By Jacqueline G. Goodwin, Ed.D.
From the earliest days of the African presence in the United States, blacks have contributed to the fiber of American culture. While some helped to end slavery, others helped slaves escape to freedom. Then there were those who instilled the love of learning, nurturing young minds in the classroom, and others who became powerful leaders in state government. However, one thing is certain: many left their mark on Harrisburg’s history.
As we celebrate Black History Month, Harrisburg Magazine would like to recognize some notable black figures with ties to Harrisburg and their achievements.
Thomas Morris Chester
The first African American war correspondent for a major daily newspaper, the Philadelphia Press, Thomas Morris Chester witnessed Union soldiers with the Army of the Potomac seizing Richmond, Virginia. The Harrisburg native—the son of an escaped slave from Baltimore and an oyster salesman—was one of the city’s most famous 19th century African-Americans.
During the Civil War, Chester served as a recruiter and helped enlist Pennsylvania Black men into the 54th and 55th Massachusetts Regiments. He later helped to raise federal United States Colored Troops (USCT) regiments from Pennsylvania. Historians say that Chester led two companies of Blacks for local defense during the Gettysburg campaign in 1863. According to the Harrisburg Telegraph, this was the first time Pennsylvania issued weapons to African Americans. From August 1864 until the end of the conflict, Chester was a war correspondent for the Philadelphia Press. He was the first Black reporter for a major daily northern newspaper during the war and traveled with the Army of the Potomac.
Chester went on to study law in England. He then held several posts in Louisiana, including collector of customs, brigadier general of militia, and superintendent of schools. He returned to Harrisburg in 1892 after falling ill, and died in his mother’s home at 305 Chestnut Street. He is buried in Penbrook’s Lincoln Cemetery.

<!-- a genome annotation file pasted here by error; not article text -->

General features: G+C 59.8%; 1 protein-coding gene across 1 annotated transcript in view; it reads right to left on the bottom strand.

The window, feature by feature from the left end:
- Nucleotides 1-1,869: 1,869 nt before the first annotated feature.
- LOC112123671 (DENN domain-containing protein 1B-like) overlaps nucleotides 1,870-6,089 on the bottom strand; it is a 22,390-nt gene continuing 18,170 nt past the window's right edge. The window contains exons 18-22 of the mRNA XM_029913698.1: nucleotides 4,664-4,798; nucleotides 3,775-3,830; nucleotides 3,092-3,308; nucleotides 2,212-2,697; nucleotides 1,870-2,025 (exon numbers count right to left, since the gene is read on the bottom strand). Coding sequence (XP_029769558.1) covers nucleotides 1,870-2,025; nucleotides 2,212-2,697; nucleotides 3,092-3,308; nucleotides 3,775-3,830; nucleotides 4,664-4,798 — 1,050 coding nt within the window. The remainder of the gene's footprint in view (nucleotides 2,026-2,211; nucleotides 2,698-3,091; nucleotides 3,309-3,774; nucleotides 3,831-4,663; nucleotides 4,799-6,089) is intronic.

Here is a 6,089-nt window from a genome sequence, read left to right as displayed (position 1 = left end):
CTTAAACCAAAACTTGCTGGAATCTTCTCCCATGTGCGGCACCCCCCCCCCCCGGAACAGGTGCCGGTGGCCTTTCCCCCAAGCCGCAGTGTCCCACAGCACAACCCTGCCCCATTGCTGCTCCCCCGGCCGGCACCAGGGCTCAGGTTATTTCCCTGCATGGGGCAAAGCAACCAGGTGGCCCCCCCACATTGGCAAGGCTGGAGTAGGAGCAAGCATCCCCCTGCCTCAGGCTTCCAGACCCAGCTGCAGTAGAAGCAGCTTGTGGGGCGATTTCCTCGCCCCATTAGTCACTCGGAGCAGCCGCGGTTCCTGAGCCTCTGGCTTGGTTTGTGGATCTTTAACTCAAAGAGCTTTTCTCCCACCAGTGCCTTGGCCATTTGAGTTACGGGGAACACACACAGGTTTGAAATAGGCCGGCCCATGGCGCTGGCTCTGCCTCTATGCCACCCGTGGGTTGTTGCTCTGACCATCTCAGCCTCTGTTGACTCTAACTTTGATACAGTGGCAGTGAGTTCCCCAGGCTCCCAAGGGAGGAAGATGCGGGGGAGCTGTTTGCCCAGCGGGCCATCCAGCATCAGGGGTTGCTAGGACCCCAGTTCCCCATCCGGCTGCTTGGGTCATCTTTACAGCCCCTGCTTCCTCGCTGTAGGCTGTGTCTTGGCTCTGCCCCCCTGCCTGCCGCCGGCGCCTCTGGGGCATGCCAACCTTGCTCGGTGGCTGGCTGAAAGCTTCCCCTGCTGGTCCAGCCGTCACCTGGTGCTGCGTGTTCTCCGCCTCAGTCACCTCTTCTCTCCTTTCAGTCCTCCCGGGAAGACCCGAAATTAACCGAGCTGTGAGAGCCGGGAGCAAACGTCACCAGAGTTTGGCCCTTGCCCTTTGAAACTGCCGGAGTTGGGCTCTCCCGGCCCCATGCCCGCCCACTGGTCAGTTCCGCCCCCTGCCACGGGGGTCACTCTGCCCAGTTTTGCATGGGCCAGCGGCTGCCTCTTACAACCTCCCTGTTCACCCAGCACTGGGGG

Jane Marie Mars Chester
Jane Marie Mars Chester was born a slave in 1801 in Virginia. She escaped to the North in 1825, married George Chester, operated a restaurant and became Harrisburg’s major caterer. The restaurant was a gathering spot for abolitionists. She died in 1894.
Charles Fuller Howard
Charles Fuller Howard served for 50 years as principal of Steelton’s Hygienic Elementary School, a school for Black pupils in grades ones to eight. He became a teacher at Hygienic after graduating from Steelton High School in 1885 and was appointed principal in 1886. He retired in 1936.
Peter Sullivan Blackwell
Peter Sullivan Blackwell published the Steelton Press, a newspaper for the Black community. He was elected to Steelton Council in 1904 and was an entrepreneur and community organizer.
Justin Carter Sr.
Justin Carter Sr. was born in 1866 and died in 1947. An attorney, he was one of the original members in 1905 of the Niagara Movement, the precursor to the National Association for the Advancement of Colored People. He was a secretary to Lt. Gov. Edward E. Beidleman. Gov. George Earle named him chairman of a commission to rewrite the state Workmen’s Compensation Act.
Andrew M. Bradley
Andrew M. Bradley, who died in 1983, played pivotal roles in state government, the Democratic party and the development of Harrisburg. He became the first Black to serve in a Cabinet post in Pennsylvania when Gov. George M. Leader appointed him state budget secretary in January 1955. Two years later, he became State Secretary of Property and Supplies.
Civil Rights Crusader